Arts & Entertainment

Narrative serves as privileged ambassador of Spanish language, says Santiago Roncagliolo

Astana, Dec 1 (EFE).- Narrative plays a key role as a privileged ambassador of the Spanish language, now a global medium of communication and a bridge linking diverse regions like Central Asia and the West, said Peruvian writer Santiago Roncagliolo during his visit to Kazakhstan.

“I believe that narrative is a privileged ambassador of Spanish, and of any language and culture. In this case, narrative represents a space of 600 million people,” he asserted.

Following the opening of a Spanish literature section at the National Library of Kazakhstan in Astana, the acclaimed novelist and playwright emphasized the significance of narrative as a means of communication between peoples.

According to Roncagliolo, to understand another country one can read about its history, economy, or major events, “but when you read a novel, you feel what people reading in that language feel.”

“You identify with characters that put you in their place, allow you to see the world through their eyes. And that brings you closer to their culture, their territory, their entire universe,” he explained.

Dressed in a traditional Kazakh chapan, a type of ornamented jacket, the writer championed the idea that “Spanish is one of the languages with the greatest global projection.”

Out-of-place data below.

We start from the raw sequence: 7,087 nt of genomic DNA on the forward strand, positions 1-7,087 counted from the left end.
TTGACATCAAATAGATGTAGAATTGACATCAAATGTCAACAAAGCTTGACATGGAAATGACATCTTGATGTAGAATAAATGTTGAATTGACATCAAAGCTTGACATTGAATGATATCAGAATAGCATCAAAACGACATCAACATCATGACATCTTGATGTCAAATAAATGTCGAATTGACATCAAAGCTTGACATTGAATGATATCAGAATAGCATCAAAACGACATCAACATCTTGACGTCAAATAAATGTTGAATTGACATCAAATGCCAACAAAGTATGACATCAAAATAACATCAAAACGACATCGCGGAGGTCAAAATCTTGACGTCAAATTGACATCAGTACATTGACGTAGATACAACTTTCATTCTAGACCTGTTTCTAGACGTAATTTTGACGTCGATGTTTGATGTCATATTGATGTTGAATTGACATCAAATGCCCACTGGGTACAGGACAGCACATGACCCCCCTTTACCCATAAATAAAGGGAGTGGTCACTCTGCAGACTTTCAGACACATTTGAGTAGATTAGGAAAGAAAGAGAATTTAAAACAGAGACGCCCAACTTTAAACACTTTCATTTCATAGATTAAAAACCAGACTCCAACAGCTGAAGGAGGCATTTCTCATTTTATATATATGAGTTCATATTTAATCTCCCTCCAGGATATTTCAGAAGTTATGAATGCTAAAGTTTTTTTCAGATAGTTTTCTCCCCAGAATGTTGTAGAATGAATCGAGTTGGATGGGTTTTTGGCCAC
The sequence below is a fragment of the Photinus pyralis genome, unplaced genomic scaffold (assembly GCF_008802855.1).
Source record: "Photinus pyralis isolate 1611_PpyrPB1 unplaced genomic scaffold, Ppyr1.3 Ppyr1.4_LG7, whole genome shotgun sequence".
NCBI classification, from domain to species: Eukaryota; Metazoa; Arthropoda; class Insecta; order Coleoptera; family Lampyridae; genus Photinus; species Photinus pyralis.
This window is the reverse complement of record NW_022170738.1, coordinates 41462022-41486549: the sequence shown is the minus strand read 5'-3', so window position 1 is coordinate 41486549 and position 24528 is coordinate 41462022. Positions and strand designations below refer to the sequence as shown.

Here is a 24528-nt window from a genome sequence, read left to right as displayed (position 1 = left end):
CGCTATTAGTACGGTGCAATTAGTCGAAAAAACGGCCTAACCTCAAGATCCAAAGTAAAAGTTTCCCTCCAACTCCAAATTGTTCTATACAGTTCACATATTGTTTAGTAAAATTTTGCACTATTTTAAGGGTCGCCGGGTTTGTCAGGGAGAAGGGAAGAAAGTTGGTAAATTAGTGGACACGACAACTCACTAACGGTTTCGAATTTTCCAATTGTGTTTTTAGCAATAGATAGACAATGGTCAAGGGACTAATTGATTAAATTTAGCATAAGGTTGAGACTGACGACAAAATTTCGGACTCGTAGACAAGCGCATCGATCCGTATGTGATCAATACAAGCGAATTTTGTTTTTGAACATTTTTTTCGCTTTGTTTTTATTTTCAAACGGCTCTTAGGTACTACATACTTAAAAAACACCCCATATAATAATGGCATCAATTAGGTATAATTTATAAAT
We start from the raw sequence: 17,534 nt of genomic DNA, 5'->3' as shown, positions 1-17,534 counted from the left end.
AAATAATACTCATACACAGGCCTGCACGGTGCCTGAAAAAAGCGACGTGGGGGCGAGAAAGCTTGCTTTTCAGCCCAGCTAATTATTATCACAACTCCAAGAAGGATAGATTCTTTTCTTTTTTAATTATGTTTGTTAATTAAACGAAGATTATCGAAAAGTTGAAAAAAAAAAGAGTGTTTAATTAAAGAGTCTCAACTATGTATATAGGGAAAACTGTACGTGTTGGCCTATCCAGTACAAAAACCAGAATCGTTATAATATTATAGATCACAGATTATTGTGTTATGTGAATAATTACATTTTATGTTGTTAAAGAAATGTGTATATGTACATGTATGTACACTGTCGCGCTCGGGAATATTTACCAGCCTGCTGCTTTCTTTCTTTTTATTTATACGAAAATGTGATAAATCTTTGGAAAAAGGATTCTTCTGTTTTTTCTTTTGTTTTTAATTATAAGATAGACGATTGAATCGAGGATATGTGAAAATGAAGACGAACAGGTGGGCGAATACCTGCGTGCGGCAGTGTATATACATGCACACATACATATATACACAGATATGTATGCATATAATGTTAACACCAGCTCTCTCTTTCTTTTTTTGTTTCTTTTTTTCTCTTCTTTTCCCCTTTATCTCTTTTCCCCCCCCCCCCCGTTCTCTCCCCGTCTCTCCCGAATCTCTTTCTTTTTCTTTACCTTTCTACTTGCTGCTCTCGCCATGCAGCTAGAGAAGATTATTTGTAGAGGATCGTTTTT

“It is the world’s second most spoken native language, spanning territories across three continents (…) In this sense, Spanish has become a language for global communication,” he said.

Therefore, Spanish can play a “very interesting” role in Central Asia, “a little-known area situated right in the middle of a triangle encompassing the West’s great obsessions, even fears: Islam, Russia, China.”

“Central Asia is a bridge to all these things, to everything in the minds of Europe and the USA. And Spanish can in turn build a bridge towards Asia, for better understanding between the West and the rest of the world,” he said.

However, Spanish can also pose a risk to still-thriving pre-Hispanic cultures, as younger generations “prefer learning Spanish over their ancestral culture.”

“The major linguistic challenge in Latin America is to create a robust educational system that promotes bilingualism, so that Spanish is not a threat to native cultures, but a bridge between them and the rest of the world,” he stated.

Commenting on his experiences in Kazakhstan, a country he visited as part of a tour in the region that previously took him to Uzbekistan, he highlighted the Kazakh youth’s interest in writing.

“And I found that to be a very good sign, because if they want to write, it means they read books, and I believe that in our world, where understanding each other is increasingly challenging, where taking another person’s viewpoint is hard, cultivating readers is cultivating people capable of thinking and dialoguing,” he smiled.

For Roncagliolo, “if many of the Kazakh youths are like the ones I met today, this is very good for Kazakhstan, for Central Asia, and for the world.” EFE


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